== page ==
Travelling around the world with my kids has always been a dream of mine. I want them to learn about the different languages, cultures and food available worldwide however during travel you have to be extra careful about the food your child eats and the things they touch. It is so easy for them to pick up germs and viruses!
On our recent trip to the USA, I made sure I carried wet wipes and a hand sanitizer in my carry-on luggage. I used most of it during the flights because we all know how disgusting airline toilets are.
I was such a paranoid mom during the entire holiday. I always washed Kitana’s hands more than once and made sure we ate only at reputable restaurants wherever we went but sometimes things happen… Things that are out of your control even if you are the cleanest person on planet earth!
It is hard to say this but I think Kitana might have worms. I’ve been watching her the past week and a half and her symptoms are the same of what a child with worms would have.
How are worms spread?
Worms are contagious and are easily spread through the likes of contaminated water, air, pet fur and even door handles. Worm eggs can adhere to clothing, bed linen, and contaminated hands and can live on raw meat or fruits and vegetables that have not been washed properly. They can also be spread by walking barefoot on contaminated soil or sand.
I’ve recently learnt that you supposed to deworm a child every 6 months. We get so busy with life that we forget about these simple routines that make a huge difference. I haven’t done it in ages even though I have the product sitting in my cupboard.
What are the symptoms of worms?
Some children may have no symptoms which make it extremely hard to pick up while most kids would have a few of the following:
• Weight loss
• Loss of appetite
• Peri-anal itching
How do worms impact on a child’s development?
According to the World Health Organisation (WHO), serious worm infestations in children affect physical and intellectual development and are often linked to attention deficits and learning disabilities. Intestinal worms lead to complications such as bowel obstruction and anemia.
Research shows that as many as 1 out of 2 children may be affected by worms!
Kids love getting messy wherever they are. Adventures are the best way to learn, right?
Even though I am not 100% sure that she has it, I rather be safe than sorry! I decided that I will be deworming later this week with Vermox.
Vermox has been a brand my family has trusted for years. It’s South Africa’s No. 1 deworming solution.
It is known to kill most common types of worms Pinworm, Whipworm, Hookworm, Large roundworm, Threadworm, and Tapeworm.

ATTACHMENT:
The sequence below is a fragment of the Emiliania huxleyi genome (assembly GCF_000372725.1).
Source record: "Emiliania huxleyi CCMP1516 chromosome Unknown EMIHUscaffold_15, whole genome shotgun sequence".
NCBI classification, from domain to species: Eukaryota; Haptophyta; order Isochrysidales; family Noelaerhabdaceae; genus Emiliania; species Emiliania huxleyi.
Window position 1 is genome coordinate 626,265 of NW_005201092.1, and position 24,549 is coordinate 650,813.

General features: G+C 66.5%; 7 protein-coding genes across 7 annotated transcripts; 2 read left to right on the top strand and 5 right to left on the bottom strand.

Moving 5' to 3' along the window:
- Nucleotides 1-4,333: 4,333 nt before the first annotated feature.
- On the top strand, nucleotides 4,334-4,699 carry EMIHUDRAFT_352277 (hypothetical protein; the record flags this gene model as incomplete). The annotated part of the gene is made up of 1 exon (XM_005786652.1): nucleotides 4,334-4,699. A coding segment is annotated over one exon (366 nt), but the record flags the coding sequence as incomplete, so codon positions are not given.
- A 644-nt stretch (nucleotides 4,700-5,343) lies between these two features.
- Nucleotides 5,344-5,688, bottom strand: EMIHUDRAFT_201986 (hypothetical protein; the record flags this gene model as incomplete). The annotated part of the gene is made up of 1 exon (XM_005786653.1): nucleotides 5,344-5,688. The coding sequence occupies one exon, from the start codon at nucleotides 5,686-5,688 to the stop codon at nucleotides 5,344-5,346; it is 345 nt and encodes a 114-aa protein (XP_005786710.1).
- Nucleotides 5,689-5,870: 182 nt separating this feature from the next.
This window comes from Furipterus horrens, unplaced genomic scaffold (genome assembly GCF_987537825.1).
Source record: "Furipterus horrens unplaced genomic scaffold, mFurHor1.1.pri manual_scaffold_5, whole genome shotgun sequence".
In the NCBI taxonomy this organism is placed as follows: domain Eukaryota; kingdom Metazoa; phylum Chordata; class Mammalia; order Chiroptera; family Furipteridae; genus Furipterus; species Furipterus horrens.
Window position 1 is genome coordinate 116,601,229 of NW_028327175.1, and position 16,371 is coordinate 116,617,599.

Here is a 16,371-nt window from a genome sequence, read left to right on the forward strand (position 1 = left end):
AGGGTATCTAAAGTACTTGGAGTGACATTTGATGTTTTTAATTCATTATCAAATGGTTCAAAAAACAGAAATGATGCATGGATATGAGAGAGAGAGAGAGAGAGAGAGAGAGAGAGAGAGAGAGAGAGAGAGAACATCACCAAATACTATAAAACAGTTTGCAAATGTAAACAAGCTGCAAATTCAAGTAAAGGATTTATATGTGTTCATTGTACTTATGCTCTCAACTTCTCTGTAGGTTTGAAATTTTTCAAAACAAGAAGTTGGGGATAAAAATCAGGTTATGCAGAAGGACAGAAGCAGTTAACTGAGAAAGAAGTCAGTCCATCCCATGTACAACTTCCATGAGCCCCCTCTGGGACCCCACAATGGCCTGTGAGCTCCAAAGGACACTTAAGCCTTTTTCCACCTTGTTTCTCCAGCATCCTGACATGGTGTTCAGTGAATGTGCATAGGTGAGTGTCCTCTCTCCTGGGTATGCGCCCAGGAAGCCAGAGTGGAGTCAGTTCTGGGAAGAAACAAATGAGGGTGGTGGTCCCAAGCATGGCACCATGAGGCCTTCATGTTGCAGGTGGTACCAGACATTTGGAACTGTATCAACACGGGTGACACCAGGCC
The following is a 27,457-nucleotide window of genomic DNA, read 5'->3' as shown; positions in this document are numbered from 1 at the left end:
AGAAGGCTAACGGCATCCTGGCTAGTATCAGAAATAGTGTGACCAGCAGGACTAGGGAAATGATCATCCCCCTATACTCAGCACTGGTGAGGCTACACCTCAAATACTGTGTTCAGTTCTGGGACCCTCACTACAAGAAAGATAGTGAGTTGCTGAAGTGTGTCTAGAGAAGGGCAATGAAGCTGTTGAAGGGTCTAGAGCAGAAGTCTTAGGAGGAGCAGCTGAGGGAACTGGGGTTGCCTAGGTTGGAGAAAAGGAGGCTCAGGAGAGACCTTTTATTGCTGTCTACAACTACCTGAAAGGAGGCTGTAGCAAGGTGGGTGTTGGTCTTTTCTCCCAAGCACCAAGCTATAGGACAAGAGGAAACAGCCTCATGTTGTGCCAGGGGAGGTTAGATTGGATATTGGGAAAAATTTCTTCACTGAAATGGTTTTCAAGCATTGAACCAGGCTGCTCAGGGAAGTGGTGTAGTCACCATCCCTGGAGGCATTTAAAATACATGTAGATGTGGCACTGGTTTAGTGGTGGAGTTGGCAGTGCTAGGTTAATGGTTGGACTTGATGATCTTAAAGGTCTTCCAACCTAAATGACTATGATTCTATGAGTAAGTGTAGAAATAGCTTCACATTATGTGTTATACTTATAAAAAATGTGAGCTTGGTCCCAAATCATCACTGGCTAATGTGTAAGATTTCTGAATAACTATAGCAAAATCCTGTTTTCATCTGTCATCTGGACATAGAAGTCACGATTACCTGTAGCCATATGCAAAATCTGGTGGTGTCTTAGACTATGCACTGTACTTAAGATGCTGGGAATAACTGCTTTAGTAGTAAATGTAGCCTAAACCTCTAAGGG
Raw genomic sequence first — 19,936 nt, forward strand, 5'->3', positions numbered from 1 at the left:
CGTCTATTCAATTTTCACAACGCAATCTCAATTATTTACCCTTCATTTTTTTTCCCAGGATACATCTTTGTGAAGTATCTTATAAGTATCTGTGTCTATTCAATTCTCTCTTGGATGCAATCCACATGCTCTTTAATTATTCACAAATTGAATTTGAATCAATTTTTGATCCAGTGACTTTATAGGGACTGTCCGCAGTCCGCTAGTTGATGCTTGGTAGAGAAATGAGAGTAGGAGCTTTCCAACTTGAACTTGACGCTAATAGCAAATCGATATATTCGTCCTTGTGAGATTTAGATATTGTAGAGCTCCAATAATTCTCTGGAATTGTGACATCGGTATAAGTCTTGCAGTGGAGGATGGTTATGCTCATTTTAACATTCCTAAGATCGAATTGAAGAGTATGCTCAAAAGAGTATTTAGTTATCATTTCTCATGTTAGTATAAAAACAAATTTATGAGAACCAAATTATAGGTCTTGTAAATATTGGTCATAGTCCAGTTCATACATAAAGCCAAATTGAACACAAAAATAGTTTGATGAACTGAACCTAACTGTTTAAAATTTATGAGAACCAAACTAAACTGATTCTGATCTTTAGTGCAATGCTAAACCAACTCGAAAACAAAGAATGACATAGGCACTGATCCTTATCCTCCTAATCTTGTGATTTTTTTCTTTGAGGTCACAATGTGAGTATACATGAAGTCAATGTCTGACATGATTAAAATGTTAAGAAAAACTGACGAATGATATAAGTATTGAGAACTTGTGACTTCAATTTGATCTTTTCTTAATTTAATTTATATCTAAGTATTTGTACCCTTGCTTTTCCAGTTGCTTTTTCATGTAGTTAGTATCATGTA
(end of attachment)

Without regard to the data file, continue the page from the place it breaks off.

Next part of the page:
Vermox® can be used for children aged 1 and up, as well as the whole family. It is available in a convenient single dose; multi-dose tablets and pleasant flavoured chocolate and banana flavoured suspensions for younger children.
Tips for Prevention:
• Regular hand-washing will effectively help break the cycle of infection and reinfection.
• Keep your child’s fingernails short.
• Keep telling your kids not to scratch around their bottom or bite their nails (if they do).
• Clean around the toilet, wipe faucets and doorknobs in the bathroom every second day if possible.
• Vacuum every couple of days (better than sweeping for this scenario), and mop at least twice a week.
• Change bath towels after each use, and wash hand towels every 3 days.
• Change bedding weekly especially during treatment. Don’t shake out the sheets as you take them off the bed, as this will send the tiny eggs flying. Wash on a hot cycle.
Did you know?
Worms consider Apple cider vinegar, salty foods, onion and garlic irritating. Spicy food also helps so might want to consider having more of this especially when you traveling.
Vermox is available at a pharmacy near you. 😉
References: 1. Adams V, Markus M et al, Paradoxical Helminthiasis and Giardiasis in Cape Town, South Africa: Epidemiology and Control. African Health Sciences 2005 2. Weekly Epidemiological Record. WHO. 2006. Internet: http://www.who.int/wer/en/ [Accessed 10 March 2016 3. Whitelaw, A, Digestive Health. Worms. Health 24 Internet: http://www.health24.com/Medical/Digestive-health/Common-digestive-disorders/Worms-20120721 [Accessed 10 March 2016] 4. Parasitic Worms – Some Symptoms and How People Get Them. Organic Nutrition. https://www.organicnutrition.co.uk/articles/parasitic-worms-symptomscauses.htm – [Accessed 10 March 2016] 5. Soil-transmitted Helminth Infections. WHO. http://www.who.int/mediacentre/factsheets/fs366/en/ -[ Accessed 10 March 2016] 6. IMS data MAT to October 2015. Pinworms: http://avivaromm.com/pinworms.